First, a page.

Author: Lea Zweig, Psy.D. and Alexa Rabin, Psy.D.

Parenting Styles San DiegoA child’s development is significantly shaped by the way in which parents choose to parent. Parenting styles are often influenced by a variety of factors including culture, parental values, and parents’ own childhood and upbringing. Different parenting styles utilize differing types of warmth and nurturance, communication styles, discipline, and expectations of control. Based on these dimensions, psychologist Diana Baumrind (1967) identified that most parents fall into one of four basic types of parenting styles.

Authoritarian Parenting Style

An authoritarian parent is very structured and demanding of their child. These types of parents tend to set strict rules, and failure to follow the rules results in specific punishment. The parent typically does not offer explanation or reasoning for rules, but might simply reply, “Because I said so.” Such parents prioritize teaching the child discipline and obedience. This parent may come off as cold and distant from the child, as they have high demands but they are not particularly warm or responsive to their child. Children of authoritarian parents may be highly obedient, quiet, or lack social skills. They may also demonstrate depressive symptoms or low self-esteem. Such children may also be at risk for rebellious behaviors or escape behaviors such as substance abuse and/or suicide.

Uninvolved or Disengaged Parenting Style

A parent who is disengaged does not engage in the parenting role. The parent is not particularly involved in the child’s life and is low in responsiveness. These parents will provide basic needs for their children, but they are not demanding of their child, they do not set boundaries or communicate clear expectations, and often do not offer a great deal of emotional support for their child. Such parents might reason, “The child will eventually figure it out,” or “The child should automatically just know right from wrong.” Children of disengaged or neglectful parents often feel more independent and more mature than others their age. They struggle to make and maintain healthy relationships and they may lack the ability to express love. Such children may also demonstrate behavioral problems and lack self-control.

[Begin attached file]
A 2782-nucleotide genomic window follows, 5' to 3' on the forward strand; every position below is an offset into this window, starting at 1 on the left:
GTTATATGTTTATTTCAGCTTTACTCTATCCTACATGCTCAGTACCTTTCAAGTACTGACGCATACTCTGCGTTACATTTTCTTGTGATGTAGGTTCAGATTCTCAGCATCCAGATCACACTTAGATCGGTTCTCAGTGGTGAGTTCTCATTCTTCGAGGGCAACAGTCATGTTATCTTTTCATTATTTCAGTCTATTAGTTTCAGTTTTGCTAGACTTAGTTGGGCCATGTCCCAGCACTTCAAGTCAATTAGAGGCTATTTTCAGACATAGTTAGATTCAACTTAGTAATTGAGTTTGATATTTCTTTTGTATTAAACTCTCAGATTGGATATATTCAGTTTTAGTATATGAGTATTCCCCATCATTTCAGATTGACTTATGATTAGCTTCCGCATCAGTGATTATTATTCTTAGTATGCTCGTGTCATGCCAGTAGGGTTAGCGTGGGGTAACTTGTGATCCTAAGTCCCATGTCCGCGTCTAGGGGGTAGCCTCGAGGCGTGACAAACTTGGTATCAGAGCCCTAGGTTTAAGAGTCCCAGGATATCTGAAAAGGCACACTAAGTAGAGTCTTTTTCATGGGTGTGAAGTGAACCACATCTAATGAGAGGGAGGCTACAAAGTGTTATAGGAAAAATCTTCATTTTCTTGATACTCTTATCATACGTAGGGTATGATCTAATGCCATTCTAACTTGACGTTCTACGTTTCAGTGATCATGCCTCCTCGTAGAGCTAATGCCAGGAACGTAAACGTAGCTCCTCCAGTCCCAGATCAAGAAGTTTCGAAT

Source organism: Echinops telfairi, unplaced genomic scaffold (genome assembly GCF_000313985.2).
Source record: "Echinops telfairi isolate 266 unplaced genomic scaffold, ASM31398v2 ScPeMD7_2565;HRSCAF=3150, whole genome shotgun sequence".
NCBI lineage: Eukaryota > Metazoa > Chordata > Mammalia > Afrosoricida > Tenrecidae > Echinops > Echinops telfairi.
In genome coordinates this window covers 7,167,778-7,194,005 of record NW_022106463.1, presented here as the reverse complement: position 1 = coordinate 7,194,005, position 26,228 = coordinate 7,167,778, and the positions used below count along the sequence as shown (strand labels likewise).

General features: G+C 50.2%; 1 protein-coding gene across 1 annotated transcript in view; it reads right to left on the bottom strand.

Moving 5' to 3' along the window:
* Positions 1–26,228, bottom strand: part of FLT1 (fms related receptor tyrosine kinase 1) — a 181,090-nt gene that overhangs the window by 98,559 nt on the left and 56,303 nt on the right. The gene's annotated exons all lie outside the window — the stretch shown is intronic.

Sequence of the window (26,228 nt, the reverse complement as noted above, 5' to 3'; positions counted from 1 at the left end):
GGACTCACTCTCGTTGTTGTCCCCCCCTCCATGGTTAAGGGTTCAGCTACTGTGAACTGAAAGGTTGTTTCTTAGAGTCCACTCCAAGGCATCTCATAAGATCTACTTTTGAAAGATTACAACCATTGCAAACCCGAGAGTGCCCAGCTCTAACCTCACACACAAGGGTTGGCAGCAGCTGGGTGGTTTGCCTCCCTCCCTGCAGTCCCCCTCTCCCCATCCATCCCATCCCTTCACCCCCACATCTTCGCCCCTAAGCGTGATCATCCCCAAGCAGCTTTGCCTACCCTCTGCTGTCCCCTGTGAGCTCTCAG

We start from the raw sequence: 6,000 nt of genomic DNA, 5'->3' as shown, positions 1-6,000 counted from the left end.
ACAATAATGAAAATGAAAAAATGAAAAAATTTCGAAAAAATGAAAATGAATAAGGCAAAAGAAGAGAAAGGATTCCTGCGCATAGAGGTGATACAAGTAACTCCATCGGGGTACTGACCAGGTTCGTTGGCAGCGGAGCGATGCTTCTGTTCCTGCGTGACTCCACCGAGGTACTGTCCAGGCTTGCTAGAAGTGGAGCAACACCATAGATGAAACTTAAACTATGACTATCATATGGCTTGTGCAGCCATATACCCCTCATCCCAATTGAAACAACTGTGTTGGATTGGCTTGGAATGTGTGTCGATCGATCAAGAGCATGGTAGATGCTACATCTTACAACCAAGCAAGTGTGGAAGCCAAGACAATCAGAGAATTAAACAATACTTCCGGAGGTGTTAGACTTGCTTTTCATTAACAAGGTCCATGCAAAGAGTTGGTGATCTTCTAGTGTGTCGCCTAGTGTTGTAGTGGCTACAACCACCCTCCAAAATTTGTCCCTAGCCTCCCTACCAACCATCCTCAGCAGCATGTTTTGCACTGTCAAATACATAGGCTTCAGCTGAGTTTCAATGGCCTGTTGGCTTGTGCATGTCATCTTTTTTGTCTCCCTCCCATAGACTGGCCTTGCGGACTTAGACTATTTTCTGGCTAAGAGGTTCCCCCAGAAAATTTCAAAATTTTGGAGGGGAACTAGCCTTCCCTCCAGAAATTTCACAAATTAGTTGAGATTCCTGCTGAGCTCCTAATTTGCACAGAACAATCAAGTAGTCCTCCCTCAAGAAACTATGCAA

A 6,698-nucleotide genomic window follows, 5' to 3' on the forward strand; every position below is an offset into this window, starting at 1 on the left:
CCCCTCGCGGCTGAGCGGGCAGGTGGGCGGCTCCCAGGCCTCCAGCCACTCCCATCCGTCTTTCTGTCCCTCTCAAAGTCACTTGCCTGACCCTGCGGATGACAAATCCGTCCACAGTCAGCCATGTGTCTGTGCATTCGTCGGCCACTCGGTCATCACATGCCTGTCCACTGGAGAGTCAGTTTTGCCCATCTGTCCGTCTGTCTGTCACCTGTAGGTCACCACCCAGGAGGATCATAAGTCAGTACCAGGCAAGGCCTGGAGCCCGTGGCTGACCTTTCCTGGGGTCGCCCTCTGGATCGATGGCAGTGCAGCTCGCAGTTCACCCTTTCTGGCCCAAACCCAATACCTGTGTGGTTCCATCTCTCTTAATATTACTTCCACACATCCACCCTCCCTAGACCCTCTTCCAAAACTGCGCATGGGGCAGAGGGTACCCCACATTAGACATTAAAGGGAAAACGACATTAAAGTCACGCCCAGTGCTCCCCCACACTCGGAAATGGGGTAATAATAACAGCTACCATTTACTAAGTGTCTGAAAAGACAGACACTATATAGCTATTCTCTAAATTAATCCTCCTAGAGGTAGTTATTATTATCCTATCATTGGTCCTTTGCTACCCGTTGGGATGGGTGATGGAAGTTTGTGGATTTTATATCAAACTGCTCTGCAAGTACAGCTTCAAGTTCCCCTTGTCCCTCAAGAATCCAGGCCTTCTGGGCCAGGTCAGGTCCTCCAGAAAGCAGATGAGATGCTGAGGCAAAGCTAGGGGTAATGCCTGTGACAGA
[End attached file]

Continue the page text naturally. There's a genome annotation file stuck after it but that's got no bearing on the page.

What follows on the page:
Permissive Parenting Style

A permissive parent is sometimes referred to as the indulgent parent. Such parents are supportive and attentive to their child, but do not provide any type of structure or discipline. These parents provide warmth and nurturance to their child, but they have very few demands and expectations. These parents often feel more like a friend than a parent. Children of permissive parents are often creative. They may be more likely to lack self-control and may demonstrate more impulsive behaviors than other children. Such children may also demonstrate a sense of entitlement, struggle to respect authority, or act out in an attempt to determine where the boundaries are.

Authoritative Parenting Style

An authoritative parent provides warmth, care, and acceptance as well as clear and consistent boundaries. Such parents establish rules and guidelines that their children are expected to follow, but they are responsive to their children and willing to listen to them. As such, they can be much more democratic and flexible. When children fail to meet expectations, these parents are more willing to use the mistake as an opportunity to learn rather than punishing. In this way, disciplinary strategies are supportive rather than punitive. This parenting style often helps the child learn how to regulate their feelings, function independently, and set boundaries for themselves. Such parents tend to value cooperation, self-regulation, social responsibility, and assertiveness.

If you are interested in working on or changing your parenting style, you may reach out to a child psychologist or family therapist in the San Diego area for some pointers and guidance.